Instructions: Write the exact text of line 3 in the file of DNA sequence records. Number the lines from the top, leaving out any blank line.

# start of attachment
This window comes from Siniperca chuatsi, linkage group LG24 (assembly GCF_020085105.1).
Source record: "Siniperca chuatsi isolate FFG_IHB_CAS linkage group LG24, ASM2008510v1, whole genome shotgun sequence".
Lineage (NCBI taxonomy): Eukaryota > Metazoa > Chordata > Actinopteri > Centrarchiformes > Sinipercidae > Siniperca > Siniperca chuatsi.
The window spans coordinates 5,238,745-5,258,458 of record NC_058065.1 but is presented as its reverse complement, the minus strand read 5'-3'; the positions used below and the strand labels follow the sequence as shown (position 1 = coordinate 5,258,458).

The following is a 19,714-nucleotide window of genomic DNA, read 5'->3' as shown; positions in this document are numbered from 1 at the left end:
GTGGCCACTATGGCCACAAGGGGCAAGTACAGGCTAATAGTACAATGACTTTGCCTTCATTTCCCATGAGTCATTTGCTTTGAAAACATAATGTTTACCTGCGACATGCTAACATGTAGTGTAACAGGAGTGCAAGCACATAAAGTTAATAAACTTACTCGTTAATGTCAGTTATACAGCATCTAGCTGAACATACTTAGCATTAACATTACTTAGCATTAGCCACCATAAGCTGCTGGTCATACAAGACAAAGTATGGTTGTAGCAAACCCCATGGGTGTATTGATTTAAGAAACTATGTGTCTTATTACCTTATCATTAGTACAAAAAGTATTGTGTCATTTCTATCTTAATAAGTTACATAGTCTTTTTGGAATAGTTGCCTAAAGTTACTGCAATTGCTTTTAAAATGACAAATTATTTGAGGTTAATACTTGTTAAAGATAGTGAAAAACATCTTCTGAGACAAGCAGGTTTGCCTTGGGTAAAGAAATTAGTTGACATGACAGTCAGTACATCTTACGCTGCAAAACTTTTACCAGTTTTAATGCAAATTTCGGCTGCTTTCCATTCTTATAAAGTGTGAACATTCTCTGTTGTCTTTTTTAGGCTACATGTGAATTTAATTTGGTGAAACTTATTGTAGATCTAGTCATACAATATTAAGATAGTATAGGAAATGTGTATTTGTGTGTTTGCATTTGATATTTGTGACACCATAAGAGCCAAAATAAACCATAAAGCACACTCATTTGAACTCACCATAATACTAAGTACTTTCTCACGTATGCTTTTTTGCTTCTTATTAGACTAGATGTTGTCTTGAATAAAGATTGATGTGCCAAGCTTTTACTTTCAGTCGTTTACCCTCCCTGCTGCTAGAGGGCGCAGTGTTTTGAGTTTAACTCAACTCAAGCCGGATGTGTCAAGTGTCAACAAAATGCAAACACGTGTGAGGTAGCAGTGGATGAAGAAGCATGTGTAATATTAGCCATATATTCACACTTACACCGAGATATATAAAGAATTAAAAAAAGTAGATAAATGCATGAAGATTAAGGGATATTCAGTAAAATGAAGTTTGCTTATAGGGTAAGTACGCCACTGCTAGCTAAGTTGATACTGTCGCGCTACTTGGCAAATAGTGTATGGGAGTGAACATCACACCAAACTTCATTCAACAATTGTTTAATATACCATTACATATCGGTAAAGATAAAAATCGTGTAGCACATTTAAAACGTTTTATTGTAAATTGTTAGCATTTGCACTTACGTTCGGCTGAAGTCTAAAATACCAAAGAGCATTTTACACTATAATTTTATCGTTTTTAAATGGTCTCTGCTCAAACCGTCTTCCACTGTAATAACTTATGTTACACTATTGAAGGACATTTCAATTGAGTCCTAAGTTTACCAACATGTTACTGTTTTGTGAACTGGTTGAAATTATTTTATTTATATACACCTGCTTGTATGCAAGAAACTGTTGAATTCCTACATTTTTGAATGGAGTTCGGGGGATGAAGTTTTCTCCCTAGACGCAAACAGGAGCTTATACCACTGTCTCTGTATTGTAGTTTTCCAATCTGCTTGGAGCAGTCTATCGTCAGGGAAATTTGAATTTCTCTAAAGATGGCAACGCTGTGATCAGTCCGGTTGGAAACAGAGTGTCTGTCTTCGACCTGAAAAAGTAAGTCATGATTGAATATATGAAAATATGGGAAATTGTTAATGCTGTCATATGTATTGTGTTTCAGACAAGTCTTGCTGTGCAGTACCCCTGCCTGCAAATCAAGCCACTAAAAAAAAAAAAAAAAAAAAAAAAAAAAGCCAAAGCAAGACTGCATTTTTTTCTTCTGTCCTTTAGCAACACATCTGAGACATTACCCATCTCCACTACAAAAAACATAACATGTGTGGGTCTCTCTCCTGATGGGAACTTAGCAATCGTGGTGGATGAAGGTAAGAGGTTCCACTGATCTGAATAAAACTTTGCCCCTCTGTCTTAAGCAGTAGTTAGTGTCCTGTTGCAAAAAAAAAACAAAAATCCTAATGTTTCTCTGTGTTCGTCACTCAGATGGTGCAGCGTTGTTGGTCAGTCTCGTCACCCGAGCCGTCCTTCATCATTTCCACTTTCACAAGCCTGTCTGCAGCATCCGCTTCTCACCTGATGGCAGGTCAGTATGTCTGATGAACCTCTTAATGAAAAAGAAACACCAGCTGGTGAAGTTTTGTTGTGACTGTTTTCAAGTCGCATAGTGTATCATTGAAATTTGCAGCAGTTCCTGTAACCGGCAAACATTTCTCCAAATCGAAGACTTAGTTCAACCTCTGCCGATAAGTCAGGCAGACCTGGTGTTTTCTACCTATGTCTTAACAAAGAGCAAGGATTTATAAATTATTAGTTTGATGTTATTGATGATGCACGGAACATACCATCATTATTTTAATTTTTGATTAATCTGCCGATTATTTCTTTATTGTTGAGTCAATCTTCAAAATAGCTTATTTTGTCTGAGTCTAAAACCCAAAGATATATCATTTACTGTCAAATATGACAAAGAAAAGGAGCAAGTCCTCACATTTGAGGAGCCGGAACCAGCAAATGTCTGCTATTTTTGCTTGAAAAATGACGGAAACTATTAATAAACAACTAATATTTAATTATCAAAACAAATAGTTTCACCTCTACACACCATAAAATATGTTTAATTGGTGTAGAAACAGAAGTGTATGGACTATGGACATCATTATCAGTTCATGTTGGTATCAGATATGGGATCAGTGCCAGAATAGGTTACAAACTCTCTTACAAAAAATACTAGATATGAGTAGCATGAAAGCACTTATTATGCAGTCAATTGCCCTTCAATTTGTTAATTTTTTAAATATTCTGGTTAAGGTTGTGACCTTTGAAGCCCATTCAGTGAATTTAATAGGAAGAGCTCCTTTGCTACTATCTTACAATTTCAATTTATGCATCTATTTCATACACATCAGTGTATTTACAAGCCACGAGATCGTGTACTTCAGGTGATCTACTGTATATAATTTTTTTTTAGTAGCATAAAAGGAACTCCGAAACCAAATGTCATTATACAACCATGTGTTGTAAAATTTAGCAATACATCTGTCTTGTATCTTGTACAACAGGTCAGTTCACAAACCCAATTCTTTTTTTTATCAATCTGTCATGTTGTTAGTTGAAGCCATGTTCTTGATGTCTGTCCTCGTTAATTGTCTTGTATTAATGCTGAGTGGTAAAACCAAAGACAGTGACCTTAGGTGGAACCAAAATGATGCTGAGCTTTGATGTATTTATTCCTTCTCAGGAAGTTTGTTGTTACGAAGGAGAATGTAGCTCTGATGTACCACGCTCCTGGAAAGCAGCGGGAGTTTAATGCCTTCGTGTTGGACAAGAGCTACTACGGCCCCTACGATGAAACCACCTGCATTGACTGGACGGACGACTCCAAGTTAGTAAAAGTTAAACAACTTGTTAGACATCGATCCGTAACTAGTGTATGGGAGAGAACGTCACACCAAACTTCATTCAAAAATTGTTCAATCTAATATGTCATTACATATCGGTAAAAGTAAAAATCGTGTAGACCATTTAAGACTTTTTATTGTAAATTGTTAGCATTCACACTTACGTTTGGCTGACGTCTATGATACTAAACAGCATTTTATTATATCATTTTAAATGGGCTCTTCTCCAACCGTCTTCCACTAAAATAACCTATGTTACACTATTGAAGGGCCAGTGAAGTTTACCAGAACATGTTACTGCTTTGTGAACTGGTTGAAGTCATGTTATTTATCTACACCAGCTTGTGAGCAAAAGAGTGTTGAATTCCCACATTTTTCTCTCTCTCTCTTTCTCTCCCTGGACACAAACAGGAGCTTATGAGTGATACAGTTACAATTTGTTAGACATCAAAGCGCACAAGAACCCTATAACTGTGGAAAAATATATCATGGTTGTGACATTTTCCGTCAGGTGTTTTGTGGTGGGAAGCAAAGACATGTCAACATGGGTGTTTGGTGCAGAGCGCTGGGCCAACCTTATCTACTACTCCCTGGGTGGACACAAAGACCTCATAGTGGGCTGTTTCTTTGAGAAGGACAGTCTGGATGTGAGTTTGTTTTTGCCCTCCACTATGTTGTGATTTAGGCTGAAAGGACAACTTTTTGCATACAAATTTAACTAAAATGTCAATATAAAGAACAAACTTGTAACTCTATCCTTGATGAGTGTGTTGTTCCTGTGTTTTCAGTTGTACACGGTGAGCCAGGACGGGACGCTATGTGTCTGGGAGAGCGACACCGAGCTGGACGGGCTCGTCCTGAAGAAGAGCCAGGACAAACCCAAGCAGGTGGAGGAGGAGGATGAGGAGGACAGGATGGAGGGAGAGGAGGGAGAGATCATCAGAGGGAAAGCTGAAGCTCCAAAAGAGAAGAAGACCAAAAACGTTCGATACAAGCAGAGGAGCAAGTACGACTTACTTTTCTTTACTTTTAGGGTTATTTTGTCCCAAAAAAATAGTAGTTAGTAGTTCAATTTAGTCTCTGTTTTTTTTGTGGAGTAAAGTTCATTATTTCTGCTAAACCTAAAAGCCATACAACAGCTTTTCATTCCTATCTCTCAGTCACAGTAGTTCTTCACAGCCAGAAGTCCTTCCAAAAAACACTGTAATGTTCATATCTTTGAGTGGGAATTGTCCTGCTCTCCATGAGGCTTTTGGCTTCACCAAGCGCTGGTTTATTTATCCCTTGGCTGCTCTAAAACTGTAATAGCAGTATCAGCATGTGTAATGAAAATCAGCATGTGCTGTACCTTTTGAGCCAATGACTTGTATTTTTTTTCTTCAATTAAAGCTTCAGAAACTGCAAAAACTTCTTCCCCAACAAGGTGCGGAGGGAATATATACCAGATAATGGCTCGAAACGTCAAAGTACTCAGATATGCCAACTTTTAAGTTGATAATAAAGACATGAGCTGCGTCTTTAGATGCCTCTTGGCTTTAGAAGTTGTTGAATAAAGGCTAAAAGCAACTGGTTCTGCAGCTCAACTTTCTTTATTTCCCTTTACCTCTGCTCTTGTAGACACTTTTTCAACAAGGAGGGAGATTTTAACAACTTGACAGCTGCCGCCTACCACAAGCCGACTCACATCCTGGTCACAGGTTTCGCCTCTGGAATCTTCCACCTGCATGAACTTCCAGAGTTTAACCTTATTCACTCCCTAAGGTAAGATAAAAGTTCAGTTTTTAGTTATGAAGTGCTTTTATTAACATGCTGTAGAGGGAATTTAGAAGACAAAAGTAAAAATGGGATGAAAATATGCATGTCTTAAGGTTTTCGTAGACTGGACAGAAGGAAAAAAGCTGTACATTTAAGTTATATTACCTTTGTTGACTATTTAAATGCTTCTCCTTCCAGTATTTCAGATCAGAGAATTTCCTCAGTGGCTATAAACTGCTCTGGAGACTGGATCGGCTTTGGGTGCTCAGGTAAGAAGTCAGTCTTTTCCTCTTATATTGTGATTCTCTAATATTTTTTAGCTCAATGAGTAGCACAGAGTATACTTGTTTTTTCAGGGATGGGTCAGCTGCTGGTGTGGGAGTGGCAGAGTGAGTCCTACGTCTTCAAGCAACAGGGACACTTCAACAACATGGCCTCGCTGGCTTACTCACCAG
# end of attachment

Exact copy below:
Lineage (NCBI taxonomy): Eukaryota > Metazoa > Chordata > Actinopteri > Centrarchiformes > Sinipercidae > Siniperca > Siniperca chuatsi.